Melanie Murray, a high-school senior from Grenada Hills, California, sat with more than 400 people in the Loyola Marymount University gym listening to the heavy beat of a Christian rock band—and the exhortations of Randall Terry, founder of Operation Rescue (OR).

“Somebody has to stop abortion,” said Murray, who, along with scores of other teens, stepped forward “to save babies” in a Maundy Thursday sit-in at three Los Angeles-area clinics that perform abortions.

The day after the rescue, on Good Friday, Murray would turn 18; this was her last chance to participate in a “rescue” before becoming an adult in the eyes of the law. “I can’t just wait for everybody else to do it,” she added.

In fact, thousands of people joined Murray and her young peers in blocking the entrances of abortion clinics across the country between March 25 and Easter Sunday, the third National Days of Rescue, an event that organizers say signals a “rebound” for the rescue movement.

In all, 3,500 people “risked arrest” and about 2,000 were arrested in 41 cities during that week, said Keith Tucci of Operation Rescue’s national office in Summerville, South Carolina. During the first national campaign in 1988, 4,663 risked arrest, while 5,190 risked arrest during the 1989 effort, according to Tucci.

“Let’s face it, 1990 was a hard year for the rescue movement,” Terry told CHRISTIANITY TODAY, “NOW [the National Organization for Women] and Planned Parenthood thought we were dead. The National Days of Rescue show that we are very much alive.”

Terry also takes encouragement from the Supreme Court’s decision to hear a case involving OR. The case concerns whether a Reconstruction-era civil-rights law, which was used as a legal weapon against Ku Klux Klan members who tried to intimidate blacks, can be used to argue that OR groups violate pregnant women’s rights to abortions by blocking clinic entrances.

Grassroots Network

Things have changed for Operation Rescue since the first two national rescue campaigns, which were organized by the old national OR office in Binghamton, New York. That office was closed in early 1990 after a U.S. attorney’s office in New York seized OR’s bank accounts and financial information when the group refused to pay a $50,000 fine levied as part of a NOW lawsuit.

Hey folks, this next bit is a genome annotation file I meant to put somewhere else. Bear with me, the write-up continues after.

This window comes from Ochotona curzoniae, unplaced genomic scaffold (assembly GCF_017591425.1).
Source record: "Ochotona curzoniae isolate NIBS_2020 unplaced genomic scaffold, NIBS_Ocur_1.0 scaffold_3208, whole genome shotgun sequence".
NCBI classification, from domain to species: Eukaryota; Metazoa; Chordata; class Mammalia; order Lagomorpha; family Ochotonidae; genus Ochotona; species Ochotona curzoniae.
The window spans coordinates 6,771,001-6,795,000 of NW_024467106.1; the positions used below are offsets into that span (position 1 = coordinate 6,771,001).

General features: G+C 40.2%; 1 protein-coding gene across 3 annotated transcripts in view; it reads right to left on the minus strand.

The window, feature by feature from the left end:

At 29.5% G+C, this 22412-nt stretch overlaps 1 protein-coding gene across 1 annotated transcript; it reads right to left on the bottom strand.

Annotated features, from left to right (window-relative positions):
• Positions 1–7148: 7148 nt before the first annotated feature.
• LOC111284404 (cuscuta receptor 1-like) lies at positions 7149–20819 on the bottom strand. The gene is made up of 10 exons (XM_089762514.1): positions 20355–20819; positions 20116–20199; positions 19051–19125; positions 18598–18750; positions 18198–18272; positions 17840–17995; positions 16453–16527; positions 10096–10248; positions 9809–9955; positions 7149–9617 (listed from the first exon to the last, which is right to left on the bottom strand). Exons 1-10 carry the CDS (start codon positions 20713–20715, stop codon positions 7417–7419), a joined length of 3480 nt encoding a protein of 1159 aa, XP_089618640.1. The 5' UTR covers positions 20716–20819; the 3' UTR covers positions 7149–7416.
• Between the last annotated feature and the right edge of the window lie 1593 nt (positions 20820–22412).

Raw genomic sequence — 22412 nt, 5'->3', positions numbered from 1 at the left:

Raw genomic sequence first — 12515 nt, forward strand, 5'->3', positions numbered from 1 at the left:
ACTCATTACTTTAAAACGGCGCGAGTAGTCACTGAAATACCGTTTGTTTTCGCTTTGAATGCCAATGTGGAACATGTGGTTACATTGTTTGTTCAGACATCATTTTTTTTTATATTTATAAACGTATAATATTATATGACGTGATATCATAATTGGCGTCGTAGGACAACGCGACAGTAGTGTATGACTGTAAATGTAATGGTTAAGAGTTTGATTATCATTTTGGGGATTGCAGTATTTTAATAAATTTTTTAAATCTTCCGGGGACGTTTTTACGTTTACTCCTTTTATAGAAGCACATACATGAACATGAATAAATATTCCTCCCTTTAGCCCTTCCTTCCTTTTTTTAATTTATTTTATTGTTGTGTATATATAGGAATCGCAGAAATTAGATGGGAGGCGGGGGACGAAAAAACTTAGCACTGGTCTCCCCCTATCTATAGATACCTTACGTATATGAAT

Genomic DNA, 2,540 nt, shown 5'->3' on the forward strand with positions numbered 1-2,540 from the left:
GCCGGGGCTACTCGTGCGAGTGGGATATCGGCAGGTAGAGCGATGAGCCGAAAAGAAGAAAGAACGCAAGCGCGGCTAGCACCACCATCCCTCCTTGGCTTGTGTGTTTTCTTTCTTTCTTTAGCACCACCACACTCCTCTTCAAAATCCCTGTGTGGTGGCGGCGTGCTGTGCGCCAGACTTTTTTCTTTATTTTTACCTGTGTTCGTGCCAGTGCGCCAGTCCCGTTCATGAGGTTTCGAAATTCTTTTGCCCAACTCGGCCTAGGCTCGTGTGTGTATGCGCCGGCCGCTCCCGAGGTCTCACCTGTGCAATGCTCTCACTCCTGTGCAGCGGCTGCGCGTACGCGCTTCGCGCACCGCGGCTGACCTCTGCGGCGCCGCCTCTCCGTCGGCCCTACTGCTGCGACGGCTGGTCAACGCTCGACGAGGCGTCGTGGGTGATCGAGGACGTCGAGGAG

“They [NOW and Planned Parenthood] envisioned us to be a top-down organization,” Terry added. “We’re not. We’re grassroots.” The new Summerville headquarters, down from 23 people to one secretary, now serves largely to help connect about 110 affiliates, Terry said.

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As the movement has become more localized, it has explored new strategies, and with mixed results. Youth for America, a rescue group that helped organize the rally at Loyola Marymount, has latched onto the concept of mobilizing young abortion protesters. While some laud the youth sit-ins because teens often get lighter sentences than their parents, Terry says that is not the real impetus for urging youth involvement.

“In Birmingham [Alabama], the Children’s March was one of the turning points of the civil-rights movement,” Terry says. “America’s survival is in the hands of these kids. These kids are so pure and simple in their understanding. To them, abortion is simply baby killing, and it has to be stopped.”